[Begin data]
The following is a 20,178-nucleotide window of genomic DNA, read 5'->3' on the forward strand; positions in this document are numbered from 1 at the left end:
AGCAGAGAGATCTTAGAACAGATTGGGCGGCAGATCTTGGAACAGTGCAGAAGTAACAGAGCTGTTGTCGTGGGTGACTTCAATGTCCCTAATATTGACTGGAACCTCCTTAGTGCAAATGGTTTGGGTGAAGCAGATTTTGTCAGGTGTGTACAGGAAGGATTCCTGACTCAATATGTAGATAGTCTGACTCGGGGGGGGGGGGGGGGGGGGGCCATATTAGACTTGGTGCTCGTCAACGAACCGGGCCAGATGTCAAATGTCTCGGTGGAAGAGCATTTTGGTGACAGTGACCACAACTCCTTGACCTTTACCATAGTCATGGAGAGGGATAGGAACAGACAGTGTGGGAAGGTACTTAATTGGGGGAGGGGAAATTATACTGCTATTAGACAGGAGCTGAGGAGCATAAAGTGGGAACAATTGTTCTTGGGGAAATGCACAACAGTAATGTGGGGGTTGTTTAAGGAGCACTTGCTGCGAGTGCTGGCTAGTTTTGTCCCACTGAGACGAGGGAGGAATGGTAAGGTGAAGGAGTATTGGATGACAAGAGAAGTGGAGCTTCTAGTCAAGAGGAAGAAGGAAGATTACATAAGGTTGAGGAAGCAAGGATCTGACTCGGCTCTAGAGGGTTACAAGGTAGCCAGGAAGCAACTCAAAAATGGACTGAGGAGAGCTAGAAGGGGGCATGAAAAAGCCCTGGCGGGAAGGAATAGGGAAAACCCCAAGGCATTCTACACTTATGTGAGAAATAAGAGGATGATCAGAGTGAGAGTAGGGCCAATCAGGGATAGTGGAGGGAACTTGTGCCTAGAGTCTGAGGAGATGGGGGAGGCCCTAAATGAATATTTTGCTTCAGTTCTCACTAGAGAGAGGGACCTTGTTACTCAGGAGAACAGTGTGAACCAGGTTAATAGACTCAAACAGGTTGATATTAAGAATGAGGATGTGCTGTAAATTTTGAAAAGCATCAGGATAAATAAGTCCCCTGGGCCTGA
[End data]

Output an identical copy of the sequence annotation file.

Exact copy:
The following is a 20,178-nucleotide window of genomic DNA, read 5'->3' on the forward strand; positions in this document are numbered from 1 at the left end:
AGCAGAGAGATCTTAGAACAGATTGGGCGGCAGATCTTGGAACAGTGCAGAAGTAACAGAGCTGTTGTCGTGGGTGACTTCAATGTCCCTAATATTGACTGGAACCTCCTTAGTGCAAATGGTTTGGGTGAAGCAGATTTTGTCAGGTGTGTACAGGAAGGATTCCTGACTCAATATGTAGATAGTCTGACTCGGGGGGGGGGGGGGGGGGGGGCCATATTAGACTTGGTGCTCGTCAACGAACCGGGCCAGATGTCAAATGTCTCGGTGGAAGAGCATTTTGGTGACAGTGACCACAACTCCTTGACCTTTACCATAGTCATGGAGAGGGATAGGAACAGACAGTGTGGGAAGGTACTTAATTGGGGGAGGGGAAATTATACTGCTATTAGACAGGAGCTGAGGAGCATAAAGTGGGAACAATTGTTCTTGGGGAAATGCACAACAGTAATGTGGGGGTTGTTTAAGGAGCACTTGCTGCGAGTGCTGGCTAGTTTTGTCCCACTGAGACGAGGGAGGAATGGTAAGGTGAAGGAGTATTGGATGACAAGAGAAGTGGAGCTTCTAGTCAAGAGGAAGAAGGAAGATTACATAAGGTTGAGGAAGCAAGGATCTGACTCGGCTCTAGAGGGTTACAAGGTAGCCAGGAAGCAACTCAAAAATGGACTGAGGAGAGCTAGAAGGGGGCATGAAAAAGCCCTGGCGGGAAGGAATAGGGAAAACCCCAAGGCATTCTACACTTATGTGAGAAATAAGAGGATGATCAGAGTGAGAGTAGGGCCAATCAGGGATAGTGGAGGGAACTTGTGCCTAGAGTCTGAGGAGATGGGGGAGGCCCTAAATGAATATTTTGCTTCAGTTCTCACTAGAGAGAGGGACCTTGTTACTCAGGAGAACAGTGTGAACCAGGTTAATAGACTCAAACAGGTTGATATTAAGAATGAGGATGTGCTGTAAATTTTGAAAAGCATCAGGATAAATAAGTCCCCTGGGCCTGA